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When elderly adults get married | Steve Benmor

Monday, March 09, 2020 @ 11:46 AM | By Steve Benmor

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Steve Benmor %>
Steve Benmor
All over the world, people choose to get married for a variety of reasons. Some get married out of love; some marry due to physical or emotional attraction. Some get married for economic reasons. Some marry for immigration purposes. Some people get married because they want companionship.

There are many other reasons that people marry, but the last one, companionship, is one of the most popular reasons why older adults get married. Whether they had never married before, are divorced or are widowed, older adults have very different, but understandable, motivations for marriage.

Under Ontario law, the very act of marriage has legal consequences. Marriage automatically nullifies a last will and testament. Marriage also automatically creates legal and estate rights between the married spouses.

For example, if a man marries a woman who moves into his home, which is registered in his name alone, he presumptively owes her half of the home’s equity if they separate or at his death. Although there are exceptions and defences that can be raised by the husband or his executor after his death, Ontario law grants the wife in this scenario an automatic right to occupy the home and receive half its value even though they may have only been married for a brief period of time.

Marriage also triggers spousal support obligations. The lower earning spouse is entitled to receive spousal support from the higher earning spouse. This entitlement even extends beyond the death of the payer. That is, the payer’s estate can be liable to the surviving spouse for spousal support. Lastly, marriage creates an automatic right to property division equivalent to half of the rise in the spouses’ overall net worth from the date of marriage to the date of separation or death.

So when an elderly parent reveals to his adult children that he has decided to remarry, considering the potential financial consequences to him and his estate, it is understandable why some adult children would challenge his decision.

This is exactly what recently happened in Ottawa with Joe Overtveld’s children. They are trying to have this 91-year-old’s marriage to his 55-year-old bride in 2018 annulled. What makes this case most sensational is that Overtveld has an estimated net worth of $27 million.

When challenged by his adult children as to why he secretly married a much younger woman, he answered by saying he wanted companionship in his final years. The children, however, are convinced that this was a predatory marriage motivated by his wife’s financial greed, and that their elderly father is mentally incompetent and could never have understood the consequences of his decision to marry. The children have taken control of Overtveld’s finances by exercising a power of attorney that he had signed several years earlier when he was travelling.

From a legal standpoint, adult children in a situation like this are only able to obtain a remedy if they can prove that their parent lacked the mental capacity to marry. As the population ages and people are living longer, the onset of dementia and Alzheimer’s disease is being witnessed in larger portions of the elderly population. While their adult children are busy in their own lives, elderly parents are spending time with companions or private caregivers or in nursing homes, where they may choose marriage for love, attention and companionship.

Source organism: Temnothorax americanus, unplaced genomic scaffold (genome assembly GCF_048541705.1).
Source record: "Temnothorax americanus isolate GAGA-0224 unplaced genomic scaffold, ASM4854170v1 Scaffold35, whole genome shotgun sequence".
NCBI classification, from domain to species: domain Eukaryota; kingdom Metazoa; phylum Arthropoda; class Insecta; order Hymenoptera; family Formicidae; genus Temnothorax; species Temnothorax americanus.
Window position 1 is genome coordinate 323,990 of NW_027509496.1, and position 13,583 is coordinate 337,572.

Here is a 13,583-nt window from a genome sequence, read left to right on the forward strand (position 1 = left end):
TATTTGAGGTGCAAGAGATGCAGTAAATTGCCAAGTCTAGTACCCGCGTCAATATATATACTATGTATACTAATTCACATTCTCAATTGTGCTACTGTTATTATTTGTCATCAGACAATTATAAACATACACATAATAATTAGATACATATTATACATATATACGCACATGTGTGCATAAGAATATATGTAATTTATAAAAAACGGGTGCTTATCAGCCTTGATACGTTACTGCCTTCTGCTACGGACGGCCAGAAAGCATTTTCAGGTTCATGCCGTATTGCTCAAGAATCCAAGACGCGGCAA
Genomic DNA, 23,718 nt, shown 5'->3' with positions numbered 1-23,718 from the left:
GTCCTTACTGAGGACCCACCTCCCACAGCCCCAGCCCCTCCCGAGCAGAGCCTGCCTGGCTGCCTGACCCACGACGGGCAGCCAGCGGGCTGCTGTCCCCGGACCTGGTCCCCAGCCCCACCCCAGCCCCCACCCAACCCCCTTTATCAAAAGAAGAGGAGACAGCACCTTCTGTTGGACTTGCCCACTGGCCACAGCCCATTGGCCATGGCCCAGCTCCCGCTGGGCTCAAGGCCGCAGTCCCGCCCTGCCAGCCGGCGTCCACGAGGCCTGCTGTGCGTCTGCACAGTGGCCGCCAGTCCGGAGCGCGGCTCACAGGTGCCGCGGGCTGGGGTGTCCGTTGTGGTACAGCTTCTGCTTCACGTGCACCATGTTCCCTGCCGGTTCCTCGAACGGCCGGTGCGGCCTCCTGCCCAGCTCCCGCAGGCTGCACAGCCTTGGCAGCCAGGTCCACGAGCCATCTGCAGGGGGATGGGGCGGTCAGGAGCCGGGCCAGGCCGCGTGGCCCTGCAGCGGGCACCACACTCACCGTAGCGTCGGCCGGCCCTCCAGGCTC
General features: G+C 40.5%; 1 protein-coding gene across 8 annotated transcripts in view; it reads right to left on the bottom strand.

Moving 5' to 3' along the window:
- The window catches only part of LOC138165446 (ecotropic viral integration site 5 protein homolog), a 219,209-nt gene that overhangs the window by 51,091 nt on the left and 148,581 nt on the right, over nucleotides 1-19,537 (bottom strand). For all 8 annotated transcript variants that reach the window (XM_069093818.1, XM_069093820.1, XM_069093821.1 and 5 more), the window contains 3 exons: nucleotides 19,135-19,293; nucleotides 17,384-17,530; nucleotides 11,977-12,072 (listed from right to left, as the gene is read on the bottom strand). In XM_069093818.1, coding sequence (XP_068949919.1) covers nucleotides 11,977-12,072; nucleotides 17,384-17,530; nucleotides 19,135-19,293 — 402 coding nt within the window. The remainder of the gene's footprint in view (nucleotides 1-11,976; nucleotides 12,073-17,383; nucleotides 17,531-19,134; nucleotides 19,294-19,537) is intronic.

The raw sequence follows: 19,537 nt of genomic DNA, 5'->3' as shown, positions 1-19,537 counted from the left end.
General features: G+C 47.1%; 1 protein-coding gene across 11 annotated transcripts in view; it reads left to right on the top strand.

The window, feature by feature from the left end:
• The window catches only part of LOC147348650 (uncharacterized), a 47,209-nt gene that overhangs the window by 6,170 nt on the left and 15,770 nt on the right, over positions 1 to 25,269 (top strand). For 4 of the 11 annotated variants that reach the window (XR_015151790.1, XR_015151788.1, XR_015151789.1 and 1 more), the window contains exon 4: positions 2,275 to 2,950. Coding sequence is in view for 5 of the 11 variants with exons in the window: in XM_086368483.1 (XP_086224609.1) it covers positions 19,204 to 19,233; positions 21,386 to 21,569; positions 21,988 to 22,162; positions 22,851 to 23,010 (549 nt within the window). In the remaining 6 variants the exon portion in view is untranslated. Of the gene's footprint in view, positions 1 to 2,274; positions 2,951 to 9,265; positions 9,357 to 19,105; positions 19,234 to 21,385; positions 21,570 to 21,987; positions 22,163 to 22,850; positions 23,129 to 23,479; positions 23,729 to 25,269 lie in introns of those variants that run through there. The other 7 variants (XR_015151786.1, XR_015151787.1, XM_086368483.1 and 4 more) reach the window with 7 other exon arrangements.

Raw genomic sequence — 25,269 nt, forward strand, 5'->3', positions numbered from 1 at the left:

It is very likely that these types of cases will increase in frequency in the coming years. Lawyers, mediators and judges will need to grapple with the contest between an adult child’s right to protect their elderly parent and the parent’s right of autonomy and free choice. The key questions that will need to be answered are:

  • Did the older adult have the capacity to marry?
  • Does the adult child have standing to bring an application for an annulment of a parent’s marriage?
  • Does the lawyer have a client who has the mental capacity to receive legal advice and give instructions?
  • Is the value of the older adult’s estate relevant?
  • What are the different levels of mental capacity (e.g. capacity to sign a will, sign a marriage contract, get married, add a new spouse onto joint accounts and real estate, get separated, reconcile, etc.)?

In the last few years, we have already begun seeing these types of cases, including Hunt v. Worrod 2017 ONSC 7397 and Chuvalo v. Chuvalo 2018 ONSC 311. In some of these cases, the Public Guardian and Trustee may become involved, or a Litigation Guardian may be appointed to make future legal decisions for the older adult.

The adult children may look to the Substitute Decisions Act to assume control of their parent’s legal rights by seeking a mental capacity assessment to prove that their parent could not have appreciated the meaning and consequences of marriage. Three such assessments were obtained for Overtveld.

If it doesn’t settle out of court, the Overtveld case will shine a light on this intersection of health law, family law, estates law and elder law. It may also give guidance to practitioners on their legal and ethical duties to their client, heirs and executor. It is likely that legislation may be introduced to protect vulnerable seniors. But this will be a very sensitive balancing act.

Steve Benmor of Benmor Family Law Group is certified as a specialist in family law and is the founding chair of the elder law section of the Ontario Bar Association. E-mail him at

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